DNR Encourages Visitors to “Discover Maryland’s History In Your Parks” During State Parks Week May 21-30

ANNAPOLIS – The Maryland Department of Natural Resources (DNR) today announced that the theme for this year’s State Parks Week is “Discover Maryland’s History in your Parks.” State Parks Week is May 21 through May 30.

During State Parks Week, the Maryland Park Service, in partnership with the Friends of Maryland State Forests and Parks, Inc., invites Marylanders to visit their favorite state park and get involved in the celebration. There will be special activities taking place such as hikes, children’s programs, historical re-enactments, living history demonstrations, canoe trips, fishing and much more.

“DNR is the largest proprietor of historic sites in Maryland, maintaining over 500 buildings of historical significance on 259 sites across the state, mostly in state parks,” said Colonel Rick Barton, Superintendent of the Maryland Park Service. “We feel very fortunate to have day-to-day interaction with these pieces of Maryland history.”

Western Maryland

Fort Frederick State Park (Washington County) – A large stone fort built by the colony of Maryland in 1756-58 to defend its frontier during the French and Indian War, the last of the wars fought between French colonists in Canada and English colonists in America. The fort's original stone walls have been restored, as well as the two enlisted men's barracks. Fort Frederick will celebrate its 250th anniversary next year, with a major birthday bash over Memorial Day weekend of 2006. Costumed interpreters are available during the summer months to conduct tours and special events are held periodically, spring through fall.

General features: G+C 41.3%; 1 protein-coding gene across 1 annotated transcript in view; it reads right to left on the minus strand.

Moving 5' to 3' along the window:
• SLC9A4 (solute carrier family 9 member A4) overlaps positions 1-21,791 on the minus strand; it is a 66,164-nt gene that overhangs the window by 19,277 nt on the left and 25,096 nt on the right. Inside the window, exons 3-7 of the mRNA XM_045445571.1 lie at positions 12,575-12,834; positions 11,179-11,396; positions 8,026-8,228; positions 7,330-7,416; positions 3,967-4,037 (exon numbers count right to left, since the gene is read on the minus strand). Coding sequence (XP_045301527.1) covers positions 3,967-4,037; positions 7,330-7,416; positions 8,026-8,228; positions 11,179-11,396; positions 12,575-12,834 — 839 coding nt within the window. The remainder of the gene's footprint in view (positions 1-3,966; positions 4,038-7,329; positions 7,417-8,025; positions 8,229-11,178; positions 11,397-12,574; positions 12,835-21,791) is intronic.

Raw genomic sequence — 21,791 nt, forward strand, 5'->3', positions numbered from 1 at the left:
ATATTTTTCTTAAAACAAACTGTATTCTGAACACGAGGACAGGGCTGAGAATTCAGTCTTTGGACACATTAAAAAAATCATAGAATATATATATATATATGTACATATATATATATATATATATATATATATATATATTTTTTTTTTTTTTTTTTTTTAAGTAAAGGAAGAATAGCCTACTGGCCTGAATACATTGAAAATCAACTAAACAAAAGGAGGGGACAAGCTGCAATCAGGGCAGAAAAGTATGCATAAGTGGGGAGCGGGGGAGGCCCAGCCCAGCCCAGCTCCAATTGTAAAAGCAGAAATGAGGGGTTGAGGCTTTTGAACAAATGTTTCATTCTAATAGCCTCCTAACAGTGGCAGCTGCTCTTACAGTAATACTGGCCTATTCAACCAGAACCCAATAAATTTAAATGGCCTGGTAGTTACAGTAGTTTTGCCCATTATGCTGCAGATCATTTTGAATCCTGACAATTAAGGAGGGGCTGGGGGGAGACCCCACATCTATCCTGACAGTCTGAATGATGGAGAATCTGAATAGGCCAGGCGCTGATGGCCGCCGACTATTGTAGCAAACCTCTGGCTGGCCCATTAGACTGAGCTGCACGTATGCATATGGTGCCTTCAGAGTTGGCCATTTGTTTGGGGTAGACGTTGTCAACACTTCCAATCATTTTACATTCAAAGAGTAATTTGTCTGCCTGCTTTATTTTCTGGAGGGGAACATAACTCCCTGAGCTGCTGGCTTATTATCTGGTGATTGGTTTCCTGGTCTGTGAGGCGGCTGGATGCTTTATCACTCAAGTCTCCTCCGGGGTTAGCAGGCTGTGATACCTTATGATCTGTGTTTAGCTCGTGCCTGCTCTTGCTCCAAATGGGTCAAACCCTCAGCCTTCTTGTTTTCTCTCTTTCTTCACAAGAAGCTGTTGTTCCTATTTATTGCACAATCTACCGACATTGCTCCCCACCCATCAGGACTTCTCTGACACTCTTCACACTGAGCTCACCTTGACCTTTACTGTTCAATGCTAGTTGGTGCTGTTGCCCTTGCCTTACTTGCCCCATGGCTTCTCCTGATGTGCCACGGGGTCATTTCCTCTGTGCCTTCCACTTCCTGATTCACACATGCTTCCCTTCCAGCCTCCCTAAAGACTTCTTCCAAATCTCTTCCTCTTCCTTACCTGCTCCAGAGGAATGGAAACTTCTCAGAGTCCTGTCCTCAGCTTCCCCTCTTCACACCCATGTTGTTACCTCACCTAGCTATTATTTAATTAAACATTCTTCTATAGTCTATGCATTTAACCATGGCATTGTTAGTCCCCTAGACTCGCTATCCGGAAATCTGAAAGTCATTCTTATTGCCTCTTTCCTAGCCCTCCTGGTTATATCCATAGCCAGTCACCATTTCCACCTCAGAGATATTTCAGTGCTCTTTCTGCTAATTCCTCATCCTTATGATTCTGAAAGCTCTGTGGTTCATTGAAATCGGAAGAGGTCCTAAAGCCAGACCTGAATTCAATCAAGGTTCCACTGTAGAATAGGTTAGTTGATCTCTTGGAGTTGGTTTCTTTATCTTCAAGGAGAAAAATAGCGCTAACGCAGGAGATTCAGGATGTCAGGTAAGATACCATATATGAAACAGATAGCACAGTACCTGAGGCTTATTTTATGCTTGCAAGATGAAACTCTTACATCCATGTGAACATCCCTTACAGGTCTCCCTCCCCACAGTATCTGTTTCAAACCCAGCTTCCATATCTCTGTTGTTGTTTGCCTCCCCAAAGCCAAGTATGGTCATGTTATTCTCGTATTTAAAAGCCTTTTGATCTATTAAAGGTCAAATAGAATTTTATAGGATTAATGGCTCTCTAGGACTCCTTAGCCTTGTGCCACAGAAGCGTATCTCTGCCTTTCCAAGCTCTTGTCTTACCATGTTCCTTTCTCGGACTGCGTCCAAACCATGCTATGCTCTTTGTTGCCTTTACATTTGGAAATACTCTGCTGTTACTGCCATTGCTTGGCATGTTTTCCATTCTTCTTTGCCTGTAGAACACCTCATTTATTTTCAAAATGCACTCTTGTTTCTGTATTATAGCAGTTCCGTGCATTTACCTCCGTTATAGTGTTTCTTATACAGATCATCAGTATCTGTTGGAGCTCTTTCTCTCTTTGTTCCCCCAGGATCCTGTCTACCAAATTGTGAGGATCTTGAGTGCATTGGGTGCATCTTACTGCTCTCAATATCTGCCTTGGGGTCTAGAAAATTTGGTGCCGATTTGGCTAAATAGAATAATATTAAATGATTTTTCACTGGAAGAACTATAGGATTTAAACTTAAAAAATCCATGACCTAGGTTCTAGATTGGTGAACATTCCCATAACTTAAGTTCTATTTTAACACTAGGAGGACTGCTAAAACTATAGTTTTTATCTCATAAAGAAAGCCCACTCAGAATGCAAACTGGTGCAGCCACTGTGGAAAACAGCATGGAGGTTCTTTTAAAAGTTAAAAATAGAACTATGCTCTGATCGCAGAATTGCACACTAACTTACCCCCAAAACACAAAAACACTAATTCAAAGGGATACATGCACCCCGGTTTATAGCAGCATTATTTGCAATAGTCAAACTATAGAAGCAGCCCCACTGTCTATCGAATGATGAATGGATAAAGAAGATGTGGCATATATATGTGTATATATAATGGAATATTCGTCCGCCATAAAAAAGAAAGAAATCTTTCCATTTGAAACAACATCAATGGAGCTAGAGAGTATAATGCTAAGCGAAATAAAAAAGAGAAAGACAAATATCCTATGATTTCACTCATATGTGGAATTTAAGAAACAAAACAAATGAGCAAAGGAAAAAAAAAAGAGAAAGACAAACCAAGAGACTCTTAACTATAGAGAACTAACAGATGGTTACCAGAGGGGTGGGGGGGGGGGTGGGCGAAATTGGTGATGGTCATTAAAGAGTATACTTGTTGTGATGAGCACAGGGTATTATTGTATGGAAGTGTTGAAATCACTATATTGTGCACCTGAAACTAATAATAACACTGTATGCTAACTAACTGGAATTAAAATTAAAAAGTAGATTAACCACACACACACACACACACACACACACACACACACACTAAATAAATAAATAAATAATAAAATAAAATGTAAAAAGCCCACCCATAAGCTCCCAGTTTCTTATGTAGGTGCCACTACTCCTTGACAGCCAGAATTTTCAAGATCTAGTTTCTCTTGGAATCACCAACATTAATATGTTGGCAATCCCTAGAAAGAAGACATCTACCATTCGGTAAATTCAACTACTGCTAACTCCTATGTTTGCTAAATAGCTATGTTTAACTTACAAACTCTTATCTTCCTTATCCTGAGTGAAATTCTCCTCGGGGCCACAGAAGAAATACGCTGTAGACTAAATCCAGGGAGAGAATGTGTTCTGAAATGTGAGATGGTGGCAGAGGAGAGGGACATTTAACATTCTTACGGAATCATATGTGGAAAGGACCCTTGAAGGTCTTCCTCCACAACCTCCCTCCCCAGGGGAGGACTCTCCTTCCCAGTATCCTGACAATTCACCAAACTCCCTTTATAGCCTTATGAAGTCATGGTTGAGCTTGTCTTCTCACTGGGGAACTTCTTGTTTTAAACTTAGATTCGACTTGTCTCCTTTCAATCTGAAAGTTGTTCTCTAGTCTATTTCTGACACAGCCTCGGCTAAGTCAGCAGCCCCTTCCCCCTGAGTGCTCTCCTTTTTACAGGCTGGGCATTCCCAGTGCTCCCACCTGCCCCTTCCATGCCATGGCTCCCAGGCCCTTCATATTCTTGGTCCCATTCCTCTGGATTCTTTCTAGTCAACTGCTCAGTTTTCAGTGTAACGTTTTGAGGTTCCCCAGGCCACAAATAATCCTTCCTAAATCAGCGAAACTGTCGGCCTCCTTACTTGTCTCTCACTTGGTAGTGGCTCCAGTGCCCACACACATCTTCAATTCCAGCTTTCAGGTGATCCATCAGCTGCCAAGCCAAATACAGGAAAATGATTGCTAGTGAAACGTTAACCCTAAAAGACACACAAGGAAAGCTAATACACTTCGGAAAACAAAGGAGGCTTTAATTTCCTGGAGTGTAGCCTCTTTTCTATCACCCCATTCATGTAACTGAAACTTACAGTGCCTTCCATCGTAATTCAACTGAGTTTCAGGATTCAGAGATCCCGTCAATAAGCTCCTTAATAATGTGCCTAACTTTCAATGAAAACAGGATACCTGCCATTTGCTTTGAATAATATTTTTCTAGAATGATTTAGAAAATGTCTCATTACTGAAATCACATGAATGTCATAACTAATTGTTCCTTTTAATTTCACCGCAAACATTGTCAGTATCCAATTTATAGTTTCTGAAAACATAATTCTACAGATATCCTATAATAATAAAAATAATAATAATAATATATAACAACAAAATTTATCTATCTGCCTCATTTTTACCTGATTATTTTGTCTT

South Mountain State Battlefield (straddles the border of Frederick and Washington Counties) – Site of a small but critical battle fought three days before the Battle of Antietam. Small contingents of Confederates held three passes in the mountain against attacks by numerically superior Union forces for one day, September 14, 1862, while Confederate General Robert E. Lee reassembled his army to make a stand at Antietam on September 17. Costumed interpreters are available upon request and special events are held spring to fall.

Central Maryland

Susquehanna State Park (Harford County) – Steppingstone Farm Museum, dedicated to farming techniques of the 1880s-1920s, is located in the park, which is open on weekends. The Rock Run Mill complex features a working grist mill built in the 1790s, a stone mansion house, and other historic structures. Generally open on weekends during the summer season.

Gunpowder Falls State Park (Harford County) – Jerusalem Mill village, a partially restored mill village of the mid-19th century, offers displays and crafts demonstrations on summer weekends as well as special concerts from time to time. The state restored the mill and the Friends of Jerusalem Mill lease four other state-owned buildings that they have restored or are in the process of restoring.

Southern Maryland